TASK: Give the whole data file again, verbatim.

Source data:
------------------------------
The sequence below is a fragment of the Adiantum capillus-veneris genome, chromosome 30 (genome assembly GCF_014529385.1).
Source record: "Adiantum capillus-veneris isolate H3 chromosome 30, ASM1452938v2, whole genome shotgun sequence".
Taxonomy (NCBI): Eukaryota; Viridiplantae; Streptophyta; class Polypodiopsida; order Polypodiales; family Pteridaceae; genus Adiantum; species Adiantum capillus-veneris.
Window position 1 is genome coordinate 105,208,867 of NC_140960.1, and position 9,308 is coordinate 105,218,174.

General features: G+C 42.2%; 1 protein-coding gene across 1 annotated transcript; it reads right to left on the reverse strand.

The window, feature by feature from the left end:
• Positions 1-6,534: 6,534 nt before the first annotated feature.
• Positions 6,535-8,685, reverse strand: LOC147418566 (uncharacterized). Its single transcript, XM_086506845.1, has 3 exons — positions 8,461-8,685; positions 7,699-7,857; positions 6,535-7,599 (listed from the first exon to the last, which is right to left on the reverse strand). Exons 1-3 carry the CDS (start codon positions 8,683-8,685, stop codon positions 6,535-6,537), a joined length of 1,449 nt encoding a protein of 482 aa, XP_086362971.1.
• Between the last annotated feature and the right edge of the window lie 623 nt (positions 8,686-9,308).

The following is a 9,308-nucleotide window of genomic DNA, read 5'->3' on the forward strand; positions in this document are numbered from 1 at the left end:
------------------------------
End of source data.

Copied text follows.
The sequence below is a fragment of the Adiantum capillus-veneris genome, chromosome 30 (genome assembly GCF_014529385.1).
Source record: "Adiantum capillus-veneris isolate H3 chromosome 30, ASM1452938v2, whole genome shotgun sequence".
Taxonomy (NCBI): Eukaryota; Viridiplantae; Streptophyta; class Polypodiopsida; order Polypodiales; family Pteridaceae; genus Adiantum; species Adiantum capillus-veneris.
Window position 1 is genome coordinate 105,208,867 of NC_140960.1, and position 9,308 is coordinate 105,218,174.

General features: G+C 42.2%; 1 protein-coding gene across 1 annotated transcript; it reads right to left on the reverse strand.

The window, feature by feature from the left end:
• Positions 1-6,534: 6,534 nt before the first annotated feature.
• Positions 6,535-8,685, reverse strand: LOC147418566 (uncharacterized). Its single transcript, XM_086506845.1, has 3 exons — positions 8,461-8,685; positions 7,699-7,857; positions 6,535-7,599 (listed from the first exon to the last, which is right to left on the reverse strand). Exons 1-3 carry the CDS (start codon positions 8,683-8,685, stop codon positions 6,535-6,537), a joined length of 1,449 nt encoding a protein of 482 aa, XP_086362971.1.
• Between the last annotated feature and the right edge of the window lie 623 nt (positions 8,686-9,308).

The following is a 9,308-nucleotide window of genomic DNA, read 5'->3' on the forward strand; positions in this document are numbered from 1 at the left end: